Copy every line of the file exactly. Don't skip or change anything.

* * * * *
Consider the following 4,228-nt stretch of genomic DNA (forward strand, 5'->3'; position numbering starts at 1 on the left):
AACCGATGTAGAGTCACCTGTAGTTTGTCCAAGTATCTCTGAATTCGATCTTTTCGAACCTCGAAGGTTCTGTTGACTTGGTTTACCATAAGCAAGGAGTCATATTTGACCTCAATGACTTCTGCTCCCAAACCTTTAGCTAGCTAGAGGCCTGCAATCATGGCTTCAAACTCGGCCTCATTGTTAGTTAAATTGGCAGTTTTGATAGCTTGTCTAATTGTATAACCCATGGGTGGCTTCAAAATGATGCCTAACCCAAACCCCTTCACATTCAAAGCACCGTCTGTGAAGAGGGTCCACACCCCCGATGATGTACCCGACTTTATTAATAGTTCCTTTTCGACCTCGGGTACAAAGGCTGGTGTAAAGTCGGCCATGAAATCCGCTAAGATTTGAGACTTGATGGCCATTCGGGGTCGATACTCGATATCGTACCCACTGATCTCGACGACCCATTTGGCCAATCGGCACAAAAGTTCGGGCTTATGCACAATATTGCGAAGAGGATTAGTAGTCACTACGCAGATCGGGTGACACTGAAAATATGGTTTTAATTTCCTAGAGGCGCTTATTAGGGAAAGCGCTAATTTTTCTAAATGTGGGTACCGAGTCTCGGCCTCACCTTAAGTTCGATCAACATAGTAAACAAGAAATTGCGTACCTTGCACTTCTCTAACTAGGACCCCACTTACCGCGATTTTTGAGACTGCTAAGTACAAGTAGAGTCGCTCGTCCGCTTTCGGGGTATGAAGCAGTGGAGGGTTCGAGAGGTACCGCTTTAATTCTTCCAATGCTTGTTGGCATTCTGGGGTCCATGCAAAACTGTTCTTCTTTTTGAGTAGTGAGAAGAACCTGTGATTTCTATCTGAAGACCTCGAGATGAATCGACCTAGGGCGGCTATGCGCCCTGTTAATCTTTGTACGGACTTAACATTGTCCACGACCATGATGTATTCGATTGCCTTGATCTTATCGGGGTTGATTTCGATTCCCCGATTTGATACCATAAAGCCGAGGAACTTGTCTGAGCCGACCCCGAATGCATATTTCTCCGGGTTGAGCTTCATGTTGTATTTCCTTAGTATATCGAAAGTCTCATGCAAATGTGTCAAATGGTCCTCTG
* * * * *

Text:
Consider the following 4,228-nt stretch of genomic DNA (forward strand, 5'->3'; position numbering starts at 1 on the left):
AACCGATGTAGAGTCACCTGTAGTTTGTCCAAGTATCTCTGAATTCGATCTTTTCGAACCTCGAAGGTTCTGTTGACTTGGTTTACCATAAGCAAGGAGTCATATTTGACCTCAATGACTTCTGCTCCCAAACCTTTAGCTAGCTAGAGGCCTGCAATCATGGCTTCAAACTCGGCCTCATTGTTAGTTAAATTGGCAGTTTTGATAGCTTGTCTAATTGTATAACCCATGGGTGGCTTCAAAATGATGCCTAACCCAAACCCCTTCACATTCAAAGCACCGTCTGTGAAGAGGGTCCACACCCCCGATGATGTACCCGACTTTATTAATAGTTCCTTTTCGACCTCGGGTACAAAGGCTGGTGTAAAGTCGGCCATGAAATCCGCTAAGATTTGAGACTTGATGGCCATTCGGGGTCGATACTCGATATCGTACCCACTGATCTCGACGACCCATTTGGCCAATCGGCACAAAAGTTCGGGCTTATGCACAATATTGCGAAGAGGATTAGTAGTCACTACGCAGATCGGGTGACACTGAAAATATGGTTTTAATTTCCTAGAGGCGCTTATTAGGGAAAGCGCTAATTTTTCTAAATGTGGGTACCGAGTCTCGGCCTCACCTTAAGTTCGATCAACATAGTAAACAAGAAATTGCGTACCTTGCACTTCTCTAACTAGGACCCCACTTACCGCGATTTTTGAGACTGCTAAGTACAAGTAGAGTCGCTCGTCCGCTTTCGGGGTATGAAGCAGTGGAGGGTTCGAGAGGTACCGCTTTAATTCTTCCAATGCTTGTTGGCATTCTGGGGTCCATGCAAAACTGTTCTTCTTTTTGAGTAGTGAGAAGAACCTGTGATTTCTATCTGAAGACCTCGAGATGAATCGACCTAGGGCGGCTATGCGCCCTGTTAATCTTTGTACGGACTTAACATTGTCCACGACCATGATGTATTCGATTGCCTTGATCTTATCGGGGTTGATTTCGATTCCCCGATTTGATACCATAAAGCCGAGGAACTTGTCTGAGCCGACCCCGAATGCATATTTCTCCGGGTTGAGCTTCATGTTGTATTTCCTTAGTATATCGAAAGTCTCATGCAAATGTGTCAAATGGTCCTCTG